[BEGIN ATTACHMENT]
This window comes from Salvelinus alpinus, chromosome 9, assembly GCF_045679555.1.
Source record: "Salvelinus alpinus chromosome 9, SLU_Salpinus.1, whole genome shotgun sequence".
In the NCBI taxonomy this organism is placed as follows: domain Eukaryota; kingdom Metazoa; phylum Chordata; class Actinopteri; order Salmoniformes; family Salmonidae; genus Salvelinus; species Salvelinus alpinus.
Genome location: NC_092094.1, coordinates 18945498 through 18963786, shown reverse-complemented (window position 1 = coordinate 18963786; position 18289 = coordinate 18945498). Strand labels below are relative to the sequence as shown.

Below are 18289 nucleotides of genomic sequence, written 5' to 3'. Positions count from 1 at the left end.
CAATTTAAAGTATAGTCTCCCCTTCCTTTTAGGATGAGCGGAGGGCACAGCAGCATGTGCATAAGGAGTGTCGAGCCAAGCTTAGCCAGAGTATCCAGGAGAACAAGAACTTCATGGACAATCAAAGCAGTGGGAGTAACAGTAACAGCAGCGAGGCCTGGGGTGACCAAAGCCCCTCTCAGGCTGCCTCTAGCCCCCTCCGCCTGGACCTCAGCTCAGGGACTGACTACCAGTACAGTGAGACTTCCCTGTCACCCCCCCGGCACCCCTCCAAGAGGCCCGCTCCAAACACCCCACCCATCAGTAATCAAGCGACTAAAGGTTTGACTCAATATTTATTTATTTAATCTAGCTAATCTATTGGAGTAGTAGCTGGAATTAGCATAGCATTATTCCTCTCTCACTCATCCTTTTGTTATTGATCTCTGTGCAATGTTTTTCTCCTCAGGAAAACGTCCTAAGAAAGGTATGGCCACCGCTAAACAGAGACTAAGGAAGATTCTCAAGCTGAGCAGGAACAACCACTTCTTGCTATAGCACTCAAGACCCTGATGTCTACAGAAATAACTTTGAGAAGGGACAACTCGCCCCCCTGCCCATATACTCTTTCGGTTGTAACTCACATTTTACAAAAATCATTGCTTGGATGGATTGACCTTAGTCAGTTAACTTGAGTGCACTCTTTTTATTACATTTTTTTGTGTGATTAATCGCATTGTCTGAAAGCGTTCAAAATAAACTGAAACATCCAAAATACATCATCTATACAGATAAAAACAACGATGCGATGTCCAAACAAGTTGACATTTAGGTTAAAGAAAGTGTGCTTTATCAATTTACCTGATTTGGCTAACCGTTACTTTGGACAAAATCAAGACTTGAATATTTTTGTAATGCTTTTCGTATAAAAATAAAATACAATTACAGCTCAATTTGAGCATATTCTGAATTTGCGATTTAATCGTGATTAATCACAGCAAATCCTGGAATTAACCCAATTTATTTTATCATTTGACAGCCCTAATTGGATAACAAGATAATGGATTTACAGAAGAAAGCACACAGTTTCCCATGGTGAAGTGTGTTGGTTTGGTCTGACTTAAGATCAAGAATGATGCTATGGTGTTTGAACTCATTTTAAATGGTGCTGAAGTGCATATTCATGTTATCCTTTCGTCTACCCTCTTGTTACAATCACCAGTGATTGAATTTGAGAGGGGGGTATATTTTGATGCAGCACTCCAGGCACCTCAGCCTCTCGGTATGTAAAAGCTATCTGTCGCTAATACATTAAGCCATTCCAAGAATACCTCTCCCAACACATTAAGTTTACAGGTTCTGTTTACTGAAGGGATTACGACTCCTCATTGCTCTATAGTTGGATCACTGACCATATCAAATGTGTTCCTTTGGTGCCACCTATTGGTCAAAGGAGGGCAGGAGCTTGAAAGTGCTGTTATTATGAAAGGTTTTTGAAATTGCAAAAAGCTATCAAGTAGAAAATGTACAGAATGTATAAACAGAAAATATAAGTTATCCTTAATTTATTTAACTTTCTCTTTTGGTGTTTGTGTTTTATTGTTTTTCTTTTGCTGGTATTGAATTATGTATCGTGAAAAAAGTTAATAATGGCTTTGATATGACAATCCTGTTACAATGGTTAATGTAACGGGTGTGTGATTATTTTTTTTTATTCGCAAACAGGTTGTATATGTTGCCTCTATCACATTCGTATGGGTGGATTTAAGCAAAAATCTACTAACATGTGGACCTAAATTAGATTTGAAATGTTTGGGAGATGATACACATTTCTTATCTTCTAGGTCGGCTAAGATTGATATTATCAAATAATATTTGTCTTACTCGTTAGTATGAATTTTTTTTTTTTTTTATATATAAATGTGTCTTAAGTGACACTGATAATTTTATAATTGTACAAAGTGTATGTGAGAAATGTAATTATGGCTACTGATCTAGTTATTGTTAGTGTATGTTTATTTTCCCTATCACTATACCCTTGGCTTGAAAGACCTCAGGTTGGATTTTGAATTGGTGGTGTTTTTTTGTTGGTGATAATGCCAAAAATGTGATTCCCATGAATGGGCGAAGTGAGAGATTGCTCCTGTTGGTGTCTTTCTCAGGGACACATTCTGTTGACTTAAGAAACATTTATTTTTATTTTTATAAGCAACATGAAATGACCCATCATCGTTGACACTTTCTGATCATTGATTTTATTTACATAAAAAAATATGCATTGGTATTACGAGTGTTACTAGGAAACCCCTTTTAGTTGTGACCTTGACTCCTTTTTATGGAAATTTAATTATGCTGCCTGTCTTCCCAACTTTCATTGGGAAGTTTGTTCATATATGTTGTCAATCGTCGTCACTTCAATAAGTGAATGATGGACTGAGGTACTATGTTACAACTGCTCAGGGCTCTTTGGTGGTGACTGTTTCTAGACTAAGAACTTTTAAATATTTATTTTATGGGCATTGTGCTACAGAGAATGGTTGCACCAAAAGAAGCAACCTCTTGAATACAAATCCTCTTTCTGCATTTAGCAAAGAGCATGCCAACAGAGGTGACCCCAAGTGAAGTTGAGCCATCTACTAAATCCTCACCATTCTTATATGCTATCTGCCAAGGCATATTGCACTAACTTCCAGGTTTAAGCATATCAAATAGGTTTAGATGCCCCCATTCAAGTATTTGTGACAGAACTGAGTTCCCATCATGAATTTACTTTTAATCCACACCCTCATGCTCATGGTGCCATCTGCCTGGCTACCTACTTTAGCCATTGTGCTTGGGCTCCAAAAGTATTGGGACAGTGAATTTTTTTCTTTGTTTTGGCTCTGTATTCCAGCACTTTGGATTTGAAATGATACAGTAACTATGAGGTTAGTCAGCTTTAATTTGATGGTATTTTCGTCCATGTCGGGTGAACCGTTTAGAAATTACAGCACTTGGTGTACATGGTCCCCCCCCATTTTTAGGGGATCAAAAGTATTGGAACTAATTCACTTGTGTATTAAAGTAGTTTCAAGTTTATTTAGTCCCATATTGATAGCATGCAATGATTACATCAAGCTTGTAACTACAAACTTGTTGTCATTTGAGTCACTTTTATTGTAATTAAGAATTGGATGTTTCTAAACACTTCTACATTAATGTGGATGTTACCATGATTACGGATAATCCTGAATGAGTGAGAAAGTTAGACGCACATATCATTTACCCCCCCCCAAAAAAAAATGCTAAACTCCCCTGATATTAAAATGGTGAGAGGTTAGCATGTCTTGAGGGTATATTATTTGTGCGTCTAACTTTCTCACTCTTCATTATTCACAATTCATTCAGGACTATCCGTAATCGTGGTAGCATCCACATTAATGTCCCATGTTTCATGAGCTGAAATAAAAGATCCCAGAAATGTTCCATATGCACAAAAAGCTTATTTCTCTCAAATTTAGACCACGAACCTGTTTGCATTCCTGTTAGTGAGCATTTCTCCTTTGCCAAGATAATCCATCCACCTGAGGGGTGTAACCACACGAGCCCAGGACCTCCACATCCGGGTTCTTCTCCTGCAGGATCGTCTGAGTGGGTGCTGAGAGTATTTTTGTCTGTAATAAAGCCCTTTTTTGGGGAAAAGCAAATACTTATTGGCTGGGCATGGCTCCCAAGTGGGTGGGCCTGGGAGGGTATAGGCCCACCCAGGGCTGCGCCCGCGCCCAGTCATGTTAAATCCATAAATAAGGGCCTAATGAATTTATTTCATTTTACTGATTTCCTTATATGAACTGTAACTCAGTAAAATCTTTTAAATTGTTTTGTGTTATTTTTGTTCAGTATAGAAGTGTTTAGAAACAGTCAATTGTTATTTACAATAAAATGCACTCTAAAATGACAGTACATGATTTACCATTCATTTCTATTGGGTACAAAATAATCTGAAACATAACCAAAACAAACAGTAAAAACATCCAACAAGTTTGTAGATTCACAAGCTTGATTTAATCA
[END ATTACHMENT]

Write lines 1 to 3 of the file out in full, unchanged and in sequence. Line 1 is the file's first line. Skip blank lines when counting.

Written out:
This window comes from Salvelinus alpinus, chromosome 9, assembly GCF_045679555.1.
Source record: "Salvelinus alpinus chromosome 9, SLU_Salpinus.1, whole genome shotgun sequence".
In the NCBI taxonomy this organism is placed as follows: domain Eukaryota; kingdom Metazoa; phylum Chordata; class Actinopteri; order Salmoniformes; family Salmonidae; genus Salvelinus; species Salvelinus alpinus.